Letters to the editor for the week of Oct. 18

  • Saturday, October 19, 2019 1:30am
  • Opinion

Reader says Sean Smith is best candidate

Dear editor,

I have known Sean Smith for more than 10 years. I’ve seen firsthand, his commitment to our community. He’s served as an art docent at Covington Elementary, coached recreation league sports, staffed booths for food drives, and served on the public commissions and boards like the planning commission and the Puget Sound Regional Fire Authority. Sean is invested in Covington and is dedicated to making it better for all.

On the council, Sean supports adding more officers to our police department, approving 10s of millions in road construction and repair projects, all while minimizing the tax burden on residents. But what makes Sean different, is he knows that improving residents quality of life also requires providing other services like high quality parks and recreation, affordable housing options, and a diverse economy. Sean is excellent at balancing all these needs and demands, and crafting solutions that maximize the public benefit.

Sean Smith is the best qualified and dedicated candidate in his race. I urge all to vote for him by Nov. 5.


Sapan Bhardwaj


Reader says info in voter pamphlet is “fear and falsehoods”

Dear editor,

I just read the statements of the challengers to the Covington City Council and felt I needed to say something. The person running for Position 2 thinks that Covington has grown too quickly which, in my opinion, is nonsense. She offers no examples to justify her statement. The current council, with one exception, are very thoughtful and careful about growth. Our city staff work closely with the council to ensure what growth we do have is appropriate and fits the city’s growth plan.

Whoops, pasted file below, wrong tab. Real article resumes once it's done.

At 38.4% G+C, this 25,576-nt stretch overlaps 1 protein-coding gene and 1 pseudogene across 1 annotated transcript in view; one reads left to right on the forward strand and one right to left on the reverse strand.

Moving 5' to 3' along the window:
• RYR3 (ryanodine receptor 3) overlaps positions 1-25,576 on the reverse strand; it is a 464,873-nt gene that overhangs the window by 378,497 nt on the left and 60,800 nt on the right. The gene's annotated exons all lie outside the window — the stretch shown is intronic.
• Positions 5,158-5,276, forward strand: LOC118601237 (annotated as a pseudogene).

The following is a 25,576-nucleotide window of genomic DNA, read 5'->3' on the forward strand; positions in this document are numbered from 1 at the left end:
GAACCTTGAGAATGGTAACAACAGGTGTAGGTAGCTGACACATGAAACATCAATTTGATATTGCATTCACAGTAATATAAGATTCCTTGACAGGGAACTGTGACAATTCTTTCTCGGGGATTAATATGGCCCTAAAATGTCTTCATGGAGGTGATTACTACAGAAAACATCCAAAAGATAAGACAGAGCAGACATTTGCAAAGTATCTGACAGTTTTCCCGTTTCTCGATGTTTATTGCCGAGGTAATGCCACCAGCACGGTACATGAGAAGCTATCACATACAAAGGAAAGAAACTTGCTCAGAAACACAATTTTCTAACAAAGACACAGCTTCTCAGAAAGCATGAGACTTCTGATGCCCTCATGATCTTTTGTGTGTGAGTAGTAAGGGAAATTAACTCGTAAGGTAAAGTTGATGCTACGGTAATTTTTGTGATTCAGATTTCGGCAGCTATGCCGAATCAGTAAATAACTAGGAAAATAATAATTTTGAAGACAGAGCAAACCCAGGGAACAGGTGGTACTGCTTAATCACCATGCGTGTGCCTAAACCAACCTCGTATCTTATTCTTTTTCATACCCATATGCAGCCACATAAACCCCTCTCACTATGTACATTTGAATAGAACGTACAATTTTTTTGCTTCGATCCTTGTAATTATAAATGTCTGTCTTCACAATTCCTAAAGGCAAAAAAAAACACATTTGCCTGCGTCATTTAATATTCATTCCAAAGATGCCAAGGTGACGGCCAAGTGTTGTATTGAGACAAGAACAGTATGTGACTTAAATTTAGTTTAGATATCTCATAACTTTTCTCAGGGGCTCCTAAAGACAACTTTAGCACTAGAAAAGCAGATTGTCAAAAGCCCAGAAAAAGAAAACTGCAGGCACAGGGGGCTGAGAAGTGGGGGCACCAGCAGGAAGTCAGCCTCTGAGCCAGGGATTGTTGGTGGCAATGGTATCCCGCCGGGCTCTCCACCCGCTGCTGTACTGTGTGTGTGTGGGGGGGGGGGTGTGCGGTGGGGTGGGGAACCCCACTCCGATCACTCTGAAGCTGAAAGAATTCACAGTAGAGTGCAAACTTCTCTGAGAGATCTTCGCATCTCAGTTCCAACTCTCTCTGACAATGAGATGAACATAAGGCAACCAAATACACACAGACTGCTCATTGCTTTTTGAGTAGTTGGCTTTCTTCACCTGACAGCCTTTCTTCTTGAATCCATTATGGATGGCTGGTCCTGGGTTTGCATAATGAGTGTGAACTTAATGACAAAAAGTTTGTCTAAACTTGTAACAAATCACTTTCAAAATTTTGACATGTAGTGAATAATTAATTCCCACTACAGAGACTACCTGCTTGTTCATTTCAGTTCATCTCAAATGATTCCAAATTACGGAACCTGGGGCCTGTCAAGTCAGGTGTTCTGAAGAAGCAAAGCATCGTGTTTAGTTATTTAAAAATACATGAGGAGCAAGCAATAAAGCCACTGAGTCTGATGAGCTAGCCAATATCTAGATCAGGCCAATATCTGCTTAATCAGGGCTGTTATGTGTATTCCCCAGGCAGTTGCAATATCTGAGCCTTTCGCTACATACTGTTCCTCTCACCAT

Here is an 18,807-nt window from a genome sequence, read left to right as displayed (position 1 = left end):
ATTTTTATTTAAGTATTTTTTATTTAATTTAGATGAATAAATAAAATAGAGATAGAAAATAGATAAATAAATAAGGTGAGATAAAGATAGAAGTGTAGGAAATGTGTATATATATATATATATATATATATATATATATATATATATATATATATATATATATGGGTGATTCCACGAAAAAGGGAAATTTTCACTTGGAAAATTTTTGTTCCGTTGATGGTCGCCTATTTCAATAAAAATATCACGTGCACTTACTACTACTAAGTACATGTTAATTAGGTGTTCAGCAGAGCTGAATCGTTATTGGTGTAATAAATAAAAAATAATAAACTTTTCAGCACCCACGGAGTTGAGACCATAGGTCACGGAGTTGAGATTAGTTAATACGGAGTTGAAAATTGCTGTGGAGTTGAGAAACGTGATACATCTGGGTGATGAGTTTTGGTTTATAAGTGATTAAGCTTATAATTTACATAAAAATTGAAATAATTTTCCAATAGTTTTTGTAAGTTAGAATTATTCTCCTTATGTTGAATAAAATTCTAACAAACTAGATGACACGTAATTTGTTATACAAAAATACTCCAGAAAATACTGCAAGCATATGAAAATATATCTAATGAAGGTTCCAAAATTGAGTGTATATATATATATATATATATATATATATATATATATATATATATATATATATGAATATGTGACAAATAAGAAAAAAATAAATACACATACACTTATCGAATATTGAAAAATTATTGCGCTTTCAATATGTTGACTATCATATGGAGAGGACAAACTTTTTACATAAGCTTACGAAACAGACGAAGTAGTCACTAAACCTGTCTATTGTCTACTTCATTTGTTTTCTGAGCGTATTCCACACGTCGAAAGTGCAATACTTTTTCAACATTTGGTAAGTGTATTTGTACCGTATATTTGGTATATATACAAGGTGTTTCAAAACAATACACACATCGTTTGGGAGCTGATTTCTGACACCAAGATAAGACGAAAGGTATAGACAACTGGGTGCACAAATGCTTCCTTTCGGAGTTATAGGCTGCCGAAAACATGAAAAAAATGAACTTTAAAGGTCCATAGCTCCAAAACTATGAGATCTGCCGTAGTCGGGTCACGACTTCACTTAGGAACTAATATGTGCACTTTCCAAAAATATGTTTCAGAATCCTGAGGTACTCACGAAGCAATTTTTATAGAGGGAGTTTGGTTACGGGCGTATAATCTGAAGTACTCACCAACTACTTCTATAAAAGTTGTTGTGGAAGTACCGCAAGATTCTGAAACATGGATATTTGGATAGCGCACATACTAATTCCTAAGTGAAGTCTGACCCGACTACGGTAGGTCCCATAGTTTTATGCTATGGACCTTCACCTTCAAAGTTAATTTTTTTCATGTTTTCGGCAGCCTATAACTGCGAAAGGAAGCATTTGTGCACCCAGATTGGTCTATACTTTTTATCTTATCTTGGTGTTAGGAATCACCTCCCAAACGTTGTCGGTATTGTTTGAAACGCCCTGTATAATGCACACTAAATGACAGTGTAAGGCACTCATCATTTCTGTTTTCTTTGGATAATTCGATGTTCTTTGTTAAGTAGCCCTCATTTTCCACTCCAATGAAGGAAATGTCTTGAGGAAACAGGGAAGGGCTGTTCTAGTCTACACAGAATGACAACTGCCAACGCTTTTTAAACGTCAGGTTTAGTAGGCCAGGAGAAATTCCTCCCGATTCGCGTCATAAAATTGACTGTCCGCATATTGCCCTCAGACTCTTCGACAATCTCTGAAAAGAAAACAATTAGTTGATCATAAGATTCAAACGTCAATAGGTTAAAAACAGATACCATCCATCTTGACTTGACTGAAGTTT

She also comments that if she’s elected she would prioritize spending on infrastructure and police resources. The fact is, the current council is fully invested in these issues and have done an outstanding job. Just take a look at the sidewalk project along 164th Avenue Southeast and the soon to occur widening of Kent-Kangley Road from Jenkins Creek to 185th Avenue Southeast. This council and city staff guided this city through the recession and Covington was one of the very few cities to prosper. As for public safety and the police, we have more highly skilled and proficient officers than we have ever had and there is money for another officer but there are NO officers available from King County to hire.

Fear and falsehoods should not be the driving force of an election for any position and that includes our city council. We need to retain the fabulous city leaders who currently sit on our council.


George Pearson


Reader says growth in inevitable, incumbents have a plan

Dear editor,

Covington will grow. The city’s location inside King County’s Urban Growth Boundary guarantees it. The question is; How will Covington grow? The best option is to grow with vision.Covington can accept that growth will come, plan for it, moderate and control it, and create a thoughtful city that embraces and accommodates all. Fortunately, this is the vision of the current city council. As election day approaches Covington residents should retain Sean Smith, Jennifer Harjehausen, and Marlla Mhoon.